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The noise from the variable belt (especially the newer belt) is common. With tension still on the lower variable sheave measure the width of the pulley spread on top and bottom, they should be about the same, if not its time for bushings inside. I then would take the variable belt off and slack the cyl belt and rotate the intermediate sheave and see if you have a rough bearing - If any doubt do the inside one first, the outer is easy to change.

If your dual range checked out ok when it was apart, I wouldn't worry to much - pull the drain plug every so often and check for sharpnel on the magnet. However, I would take a good look at the rubber bushing inside the arm that pins the drive in low speed - it uses a rubber bushing (same part #) as a 20 series combine chaffer swinger, if it's bad or going bad then and noise is transferred right thru that arm and sounds bad.

Let us know what you find.

jd
 

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Discussion Starter #7
Well, we know for certain where the problem is...now what?? The noise (howl) is coming from the dual range gearbox. After wheat harvest the intermediate drive bearings were replaced as well as the cams. The isolator bushing for the lockout arm was replaced; the arm had moved over against the bracket. The JD service manager came out during soybean harvest to listen to it in operation. He said he never heard one howl that loud before. The cylinder shaft has a slight bend to it on the end where the Dual range mounts - .030". The JD store had an old Dual range from a salvage combine and offered to let us try it. We put it on yesterday and tried it today. Quiet as a mouse!! No noise whatsoever. Our box that we took off sounds terrible and the slower it runs the lower the pitch and the louder it sounds. We also put $700 in ours before wheat harvest. What does everyone think...run the old one and put up with it screaming at me all day or buy the quiet one. Am I being to picky here or am I justified with my concern with the noisy one?? Any suggestions welcome...except trading the combine. The rest of it is in great shape! Thank you all in advance!! Beavis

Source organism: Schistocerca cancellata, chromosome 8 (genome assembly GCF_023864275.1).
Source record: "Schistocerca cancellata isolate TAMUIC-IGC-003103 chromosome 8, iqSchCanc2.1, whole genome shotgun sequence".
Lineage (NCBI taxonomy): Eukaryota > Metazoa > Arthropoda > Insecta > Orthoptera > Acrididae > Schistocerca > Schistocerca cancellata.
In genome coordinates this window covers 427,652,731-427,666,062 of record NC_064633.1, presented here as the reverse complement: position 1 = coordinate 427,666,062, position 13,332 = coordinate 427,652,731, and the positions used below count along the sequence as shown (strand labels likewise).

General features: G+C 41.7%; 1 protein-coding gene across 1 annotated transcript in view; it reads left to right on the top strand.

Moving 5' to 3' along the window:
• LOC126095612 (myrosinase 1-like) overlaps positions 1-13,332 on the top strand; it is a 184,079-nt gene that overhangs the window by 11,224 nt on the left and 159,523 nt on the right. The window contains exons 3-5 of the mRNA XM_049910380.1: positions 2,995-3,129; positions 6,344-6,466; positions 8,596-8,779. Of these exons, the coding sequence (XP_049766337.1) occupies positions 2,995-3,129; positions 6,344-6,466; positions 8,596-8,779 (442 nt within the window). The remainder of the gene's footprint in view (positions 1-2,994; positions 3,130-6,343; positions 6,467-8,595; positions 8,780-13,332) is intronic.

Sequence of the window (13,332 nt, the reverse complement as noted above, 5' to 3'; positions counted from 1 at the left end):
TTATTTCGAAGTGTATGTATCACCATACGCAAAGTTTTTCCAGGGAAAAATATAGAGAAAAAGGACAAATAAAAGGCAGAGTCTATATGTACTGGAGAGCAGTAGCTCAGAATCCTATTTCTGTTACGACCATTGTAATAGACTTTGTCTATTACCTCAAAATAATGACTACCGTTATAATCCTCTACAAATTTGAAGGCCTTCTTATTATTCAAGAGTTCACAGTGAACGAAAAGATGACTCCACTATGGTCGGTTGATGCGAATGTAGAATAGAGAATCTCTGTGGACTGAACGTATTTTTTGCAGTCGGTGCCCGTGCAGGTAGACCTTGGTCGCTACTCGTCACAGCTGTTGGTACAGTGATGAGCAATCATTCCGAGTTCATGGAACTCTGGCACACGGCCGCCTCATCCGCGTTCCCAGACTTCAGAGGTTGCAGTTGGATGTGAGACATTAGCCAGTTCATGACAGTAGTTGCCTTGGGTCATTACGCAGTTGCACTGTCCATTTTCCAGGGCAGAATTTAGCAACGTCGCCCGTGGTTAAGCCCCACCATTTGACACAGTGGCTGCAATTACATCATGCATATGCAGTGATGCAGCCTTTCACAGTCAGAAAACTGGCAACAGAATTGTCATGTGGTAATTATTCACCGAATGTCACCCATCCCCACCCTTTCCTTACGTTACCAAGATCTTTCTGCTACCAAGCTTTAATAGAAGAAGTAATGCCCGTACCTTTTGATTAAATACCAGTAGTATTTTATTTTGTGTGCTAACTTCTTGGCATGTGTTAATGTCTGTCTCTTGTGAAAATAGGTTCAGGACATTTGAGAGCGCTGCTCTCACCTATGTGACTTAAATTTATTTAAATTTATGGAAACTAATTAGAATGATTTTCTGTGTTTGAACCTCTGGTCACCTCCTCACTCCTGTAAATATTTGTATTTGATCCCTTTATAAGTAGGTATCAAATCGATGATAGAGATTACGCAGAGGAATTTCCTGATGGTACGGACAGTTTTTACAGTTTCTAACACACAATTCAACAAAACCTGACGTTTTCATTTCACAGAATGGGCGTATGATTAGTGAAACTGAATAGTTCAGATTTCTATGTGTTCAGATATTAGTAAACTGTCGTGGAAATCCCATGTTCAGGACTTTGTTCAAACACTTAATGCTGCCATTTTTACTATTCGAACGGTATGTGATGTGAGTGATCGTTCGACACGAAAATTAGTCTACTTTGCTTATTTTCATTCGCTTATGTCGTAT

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Did the dealer go through it the first time or you. If dealer did I would say I'll use the used one until you can get mine to run nice and quiet like it. Also there should be no more bill from here on out. Noises bother me that you know shouldn't be there.
 

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beavis.. I know how to help your problem. I have a 9500 that did the same thing and I was sure it was falling apart, but finally I figured out that the arm that you pin in place to get the thing in low range has a rubber bushing in the front of it. Take that arm off, press in a new bushing. They last about 800 hours. This quieted mine down to the point that it is not bothersome at all. Not gone, just quiet.

I can't believe nobody else knows about this.
 

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thanks to deere fever,I started hearing noise in my dual speed cyl and disconected it,checked oil and changed it with no fillings,when i read your post I checked my lockout arm and the rubber bushing was completly wore out,thanks
the combiner